Soca started off as a mix of soul and calypso music ("so" plus "ca"); if you've ever heard "Hot Hot Hot" by Buster Poindexter you understand the campy novelty it once was. Recently, artists like Bunji Garlin have fused soca with Jamaican dancehall, supplementing jumpy calypso beats for dancehall's more angular riddims, and creating the sub-genre of ragga soca. The music can lean toward the candy-coated sex anthems of reggaeton—Cocorosie covers soca pop songs at their concerts—but it can also lean toward the urbanized grit of Kingston barkers like Bounty Killa. Machel Montano and his Xtatik band are the most visible soca artists, and their instantly likable sound stands between the two extremes, with U2 covers, anti-drunk-driving lyrics, and onstage jumping-splits antics. In the last year, Montano graced the cover of The Fader magazine and sold out Madison Square Garden. With all this attention, soca has been accused of triteness and hyperactivity, but give it time—it's still a new genre trying to prove itself next to the neighboring megastars of Jamaica.

Bongo Flava

From: Tanzania Sounds like: The Ghetto Blasters playing Tupac in Swahili on the streets of East Africa Major players: X Plastaz, Gangwe Mobb, Juma Nature

Bongo Flava (roughly, "use-your-brain music") is the slang term for Swahili rap from Dar es Salaam, the urban center for East African music. Old-school Swahili rap from the '90s managed to blend soft synth melodies with angry rhymes in the same way as Dr. Dre's G-funk, and the forefront MCs of Tanzania haven't changed much since then. Juma Nature is the bongo-flava artist of choice, flaunting fast party tracks, AIDS-conscious lyrics, and videos that are all over YouTube (check out "Hakuna Kulala"). But the most exciting bongo flava is coming from X Plastaz, one of the few groups who manage to step out of the shadow of American influence by integrating the choppy, breathy singing style of traditional Masai music. X Plastaz's Maasai Hip Hop, released a few years ago, rivals any recent American hiphop album, both for fat, head-bobbing beats and innovative lyrical flow. Bongo Flava remains one of the few windows into an East African urban life otherwise utterly ignored by Westerners.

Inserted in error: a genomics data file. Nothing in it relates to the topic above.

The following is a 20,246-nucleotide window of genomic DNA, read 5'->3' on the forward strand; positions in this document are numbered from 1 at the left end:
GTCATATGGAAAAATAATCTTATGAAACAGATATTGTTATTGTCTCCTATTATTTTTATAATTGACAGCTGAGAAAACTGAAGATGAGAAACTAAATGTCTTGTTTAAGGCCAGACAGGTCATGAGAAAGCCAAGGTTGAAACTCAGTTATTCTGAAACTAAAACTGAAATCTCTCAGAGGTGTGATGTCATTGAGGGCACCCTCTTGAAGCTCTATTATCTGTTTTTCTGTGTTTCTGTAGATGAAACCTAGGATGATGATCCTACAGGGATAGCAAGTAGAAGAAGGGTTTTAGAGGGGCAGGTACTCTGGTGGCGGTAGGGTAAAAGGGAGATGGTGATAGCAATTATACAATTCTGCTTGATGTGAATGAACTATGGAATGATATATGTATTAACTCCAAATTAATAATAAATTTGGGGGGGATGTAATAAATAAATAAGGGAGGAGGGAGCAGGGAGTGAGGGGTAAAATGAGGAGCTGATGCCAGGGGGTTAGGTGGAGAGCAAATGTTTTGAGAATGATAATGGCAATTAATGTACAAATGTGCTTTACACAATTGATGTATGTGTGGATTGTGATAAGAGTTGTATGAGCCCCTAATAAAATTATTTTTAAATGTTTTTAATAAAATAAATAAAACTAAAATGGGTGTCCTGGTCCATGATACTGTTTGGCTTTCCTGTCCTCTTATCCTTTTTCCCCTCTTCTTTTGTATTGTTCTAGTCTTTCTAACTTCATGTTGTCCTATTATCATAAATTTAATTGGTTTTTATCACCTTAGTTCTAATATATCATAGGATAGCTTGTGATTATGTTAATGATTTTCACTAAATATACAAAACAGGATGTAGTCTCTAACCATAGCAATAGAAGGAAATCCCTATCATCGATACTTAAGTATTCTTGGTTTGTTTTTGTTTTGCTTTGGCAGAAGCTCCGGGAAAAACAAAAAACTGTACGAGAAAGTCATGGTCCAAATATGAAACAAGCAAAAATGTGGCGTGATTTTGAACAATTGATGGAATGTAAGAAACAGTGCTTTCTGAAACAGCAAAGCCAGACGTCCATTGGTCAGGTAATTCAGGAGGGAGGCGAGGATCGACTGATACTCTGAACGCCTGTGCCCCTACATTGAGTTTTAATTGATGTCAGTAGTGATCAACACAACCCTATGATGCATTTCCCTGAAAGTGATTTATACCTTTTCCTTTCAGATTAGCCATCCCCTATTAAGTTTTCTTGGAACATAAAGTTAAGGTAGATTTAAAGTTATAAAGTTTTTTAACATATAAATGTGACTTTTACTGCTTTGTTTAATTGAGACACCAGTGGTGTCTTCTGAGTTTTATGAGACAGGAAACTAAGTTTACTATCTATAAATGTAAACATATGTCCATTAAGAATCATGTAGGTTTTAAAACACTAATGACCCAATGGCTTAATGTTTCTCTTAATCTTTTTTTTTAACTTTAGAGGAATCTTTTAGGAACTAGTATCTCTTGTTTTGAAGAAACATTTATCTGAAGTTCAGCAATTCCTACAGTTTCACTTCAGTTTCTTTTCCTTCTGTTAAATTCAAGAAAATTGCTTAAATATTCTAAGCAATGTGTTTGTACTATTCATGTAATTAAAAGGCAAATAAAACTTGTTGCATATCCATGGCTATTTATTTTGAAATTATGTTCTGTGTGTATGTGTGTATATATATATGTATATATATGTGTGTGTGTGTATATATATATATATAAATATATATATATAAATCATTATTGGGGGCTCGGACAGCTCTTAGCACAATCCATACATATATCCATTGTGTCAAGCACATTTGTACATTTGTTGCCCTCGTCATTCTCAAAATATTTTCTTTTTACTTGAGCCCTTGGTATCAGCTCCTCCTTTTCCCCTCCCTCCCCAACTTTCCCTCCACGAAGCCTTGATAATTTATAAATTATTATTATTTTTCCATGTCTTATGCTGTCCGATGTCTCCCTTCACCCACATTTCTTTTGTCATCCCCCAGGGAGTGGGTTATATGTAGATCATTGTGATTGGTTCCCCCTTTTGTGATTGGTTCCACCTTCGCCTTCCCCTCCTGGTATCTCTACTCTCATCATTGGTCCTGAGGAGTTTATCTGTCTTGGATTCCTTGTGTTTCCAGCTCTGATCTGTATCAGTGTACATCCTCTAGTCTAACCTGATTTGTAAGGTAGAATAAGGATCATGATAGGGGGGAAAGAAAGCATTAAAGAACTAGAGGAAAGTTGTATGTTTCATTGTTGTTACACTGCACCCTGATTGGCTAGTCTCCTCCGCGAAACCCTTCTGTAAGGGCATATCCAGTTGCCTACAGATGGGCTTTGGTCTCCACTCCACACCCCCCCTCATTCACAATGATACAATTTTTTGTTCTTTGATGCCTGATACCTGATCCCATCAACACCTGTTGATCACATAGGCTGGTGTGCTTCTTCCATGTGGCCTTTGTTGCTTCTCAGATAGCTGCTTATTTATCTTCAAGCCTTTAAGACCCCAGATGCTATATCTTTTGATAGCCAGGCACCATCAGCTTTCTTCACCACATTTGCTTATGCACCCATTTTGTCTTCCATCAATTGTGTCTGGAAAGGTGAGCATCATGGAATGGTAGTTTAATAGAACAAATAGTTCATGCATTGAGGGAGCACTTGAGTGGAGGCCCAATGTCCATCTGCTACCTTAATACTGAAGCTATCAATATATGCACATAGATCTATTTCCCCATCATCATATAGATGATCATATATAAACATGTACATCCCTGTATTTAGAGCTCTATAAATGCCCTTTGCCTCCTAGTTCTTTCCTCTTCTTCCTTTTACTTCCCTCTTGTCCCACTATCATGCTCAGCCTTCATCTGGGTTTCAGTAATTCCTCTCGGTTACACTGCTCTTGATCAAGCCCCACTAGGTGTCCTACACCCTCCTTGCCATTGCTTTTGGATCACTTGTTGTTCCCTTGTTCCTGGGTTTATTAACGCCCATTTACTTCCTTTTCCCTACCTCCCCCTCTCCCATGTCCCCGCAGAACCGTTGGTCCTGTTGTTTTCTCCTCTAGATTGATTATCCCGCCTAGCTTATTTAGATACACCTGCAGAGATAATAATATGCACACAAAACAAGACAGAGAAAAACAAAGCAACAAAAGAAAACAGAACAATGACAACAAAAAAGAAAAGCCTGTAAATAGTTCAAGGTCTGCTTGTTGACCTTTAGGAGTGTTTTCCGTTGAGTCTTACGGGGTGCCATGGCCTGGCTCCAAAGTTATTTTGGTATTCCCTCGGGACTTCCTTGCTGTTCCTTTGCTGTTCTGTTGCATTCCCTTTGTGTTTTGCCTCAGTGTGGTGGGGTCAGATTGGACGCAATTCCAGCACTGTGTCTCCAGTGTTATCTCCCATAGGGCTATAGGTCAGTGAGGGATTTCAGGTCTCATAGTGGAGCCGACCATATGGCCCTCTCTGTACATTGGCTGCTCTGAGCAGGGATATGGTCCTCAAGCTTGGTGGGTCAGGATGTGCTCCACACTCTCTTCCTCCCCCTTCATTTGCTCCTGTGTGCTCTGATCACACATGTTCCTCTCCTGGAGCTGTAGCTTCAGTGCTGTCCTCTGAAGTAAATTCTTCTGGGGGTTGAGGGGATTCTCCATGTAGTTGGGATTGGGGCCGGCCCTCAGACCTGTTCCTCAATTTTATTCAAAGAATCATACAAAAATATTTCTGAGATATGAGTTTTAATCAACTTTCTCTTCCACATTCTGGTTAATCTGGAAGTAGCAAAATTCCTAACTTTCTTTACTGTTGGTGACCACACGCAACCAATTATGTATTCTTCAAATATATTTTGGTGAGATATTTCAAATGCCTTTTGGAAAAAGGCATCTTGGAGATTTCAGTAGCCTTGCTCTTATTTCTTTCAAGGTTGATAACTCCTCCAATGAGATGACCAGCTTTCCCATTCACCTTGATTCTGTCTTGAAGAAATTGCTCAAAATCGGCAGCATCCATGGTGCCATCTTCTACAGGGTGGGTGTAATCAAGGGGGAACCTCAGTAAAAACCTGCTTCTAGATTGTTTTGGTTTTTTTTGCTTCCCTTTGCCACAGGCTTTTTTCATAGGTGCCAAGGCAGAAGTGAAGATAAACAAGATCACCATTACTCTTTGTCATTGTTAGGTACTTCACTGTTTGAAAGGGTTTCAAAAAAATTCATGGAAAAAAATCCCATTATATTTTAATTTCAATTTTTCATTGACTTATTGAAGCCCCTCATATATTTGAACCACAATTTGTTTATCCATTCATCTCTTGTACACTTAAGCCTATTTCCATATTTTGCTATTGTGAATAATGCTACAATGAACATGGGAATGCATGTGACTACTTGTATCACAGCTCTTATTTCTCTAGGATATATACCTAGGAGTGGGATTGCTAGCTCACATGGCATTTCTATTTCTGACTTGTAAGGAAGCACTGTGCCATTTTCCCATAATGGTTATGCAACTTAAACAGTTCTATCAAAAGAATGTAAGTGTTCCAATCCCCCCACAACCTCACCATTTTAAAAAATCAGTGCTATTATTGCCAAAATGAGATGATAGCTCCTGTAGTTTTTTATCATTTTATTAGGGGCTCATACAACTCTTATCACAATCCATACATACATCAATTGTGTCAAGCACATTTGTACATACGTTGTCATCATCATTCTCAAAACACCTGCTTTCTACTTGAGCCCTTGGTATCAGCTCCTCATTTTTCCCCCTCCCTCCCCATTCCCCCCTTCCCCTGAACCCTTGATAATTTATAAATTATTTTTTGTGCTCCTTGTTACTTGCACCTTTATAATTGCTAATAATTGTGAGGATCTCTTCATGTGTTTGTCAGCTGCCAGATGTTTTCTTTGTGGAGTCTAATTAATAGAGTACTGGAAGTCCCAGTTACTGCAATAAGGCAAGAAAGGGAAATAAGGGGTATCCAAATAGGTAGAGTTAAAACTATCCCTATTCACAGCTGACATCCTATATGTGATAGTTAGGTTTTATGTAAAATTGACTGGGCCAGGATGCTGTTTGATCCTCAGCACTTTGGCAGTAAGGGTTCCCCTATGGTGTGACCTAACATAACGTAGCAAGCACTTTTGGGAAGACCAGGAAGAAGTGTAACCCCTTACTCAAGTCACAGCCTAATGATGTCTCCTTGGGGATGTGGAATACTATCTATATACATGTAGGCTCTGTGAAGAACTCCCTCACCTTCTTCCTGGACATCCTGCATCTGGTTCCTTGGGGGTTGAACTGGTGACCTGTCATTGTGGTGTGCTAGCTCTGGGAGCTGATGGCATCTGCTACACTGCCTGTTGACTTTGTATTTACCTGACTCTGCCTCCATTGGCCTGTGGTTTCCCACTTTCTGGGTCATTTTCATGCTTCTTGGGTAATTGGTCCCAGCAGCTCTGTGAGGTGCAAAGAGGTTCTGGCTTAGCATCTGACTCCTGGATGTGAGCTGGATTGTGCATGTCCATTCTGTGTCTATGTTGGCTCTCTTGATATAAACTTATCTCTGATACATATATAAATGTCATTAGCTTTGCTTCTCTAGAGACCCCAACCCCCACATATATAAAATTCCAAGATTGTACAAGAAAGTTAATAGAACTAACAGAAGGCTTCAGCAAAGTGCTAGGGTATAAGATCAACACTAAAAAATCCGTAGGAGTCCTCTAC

Tuareg Rock

From: The Sahara Sounds like: Hippie rebels in the desert jamming on raw, trancey blues-rock Major players: Tinariwen, Ensemble Tartit, Etran Finatawa

The Tuareg are a nomadic people who've wandered the Sahara for more than a thousand years—from Niger to Sudan to Mali and back. Their traditional music uses unusual instruments like the imzad (a single-string fiddle) and tinde drum, and a repetitive, trance-like vocal style. Formed in the '70s, Ensemble Tartit are probably the most likable of the traditional bands and their recent disc Amarat (out this year on the fantastic Crammed label) is straight-up Saharan freak-folk. But most of the instantly satisfying Tuareg music comes from bands like Tinariwen, who ditched the traditional instruments, picked up electric guitars, and built a new genre simply called "guitar." African guitars are normally twangy and clean; these have a dirty-blues distortion that usually comes out of American amps. Earlier this year, Tinariwen released Aman Iman, a foot-stomping, hand-clapping album that every Devendra Banhart fan should own. A documentary, Teshumara, or the Guitars of the Revolution, also came out recently. It captures the Tuareg musicians' plight—from struggling for independence from Mali's government to opening for the Rolling Stones. recommended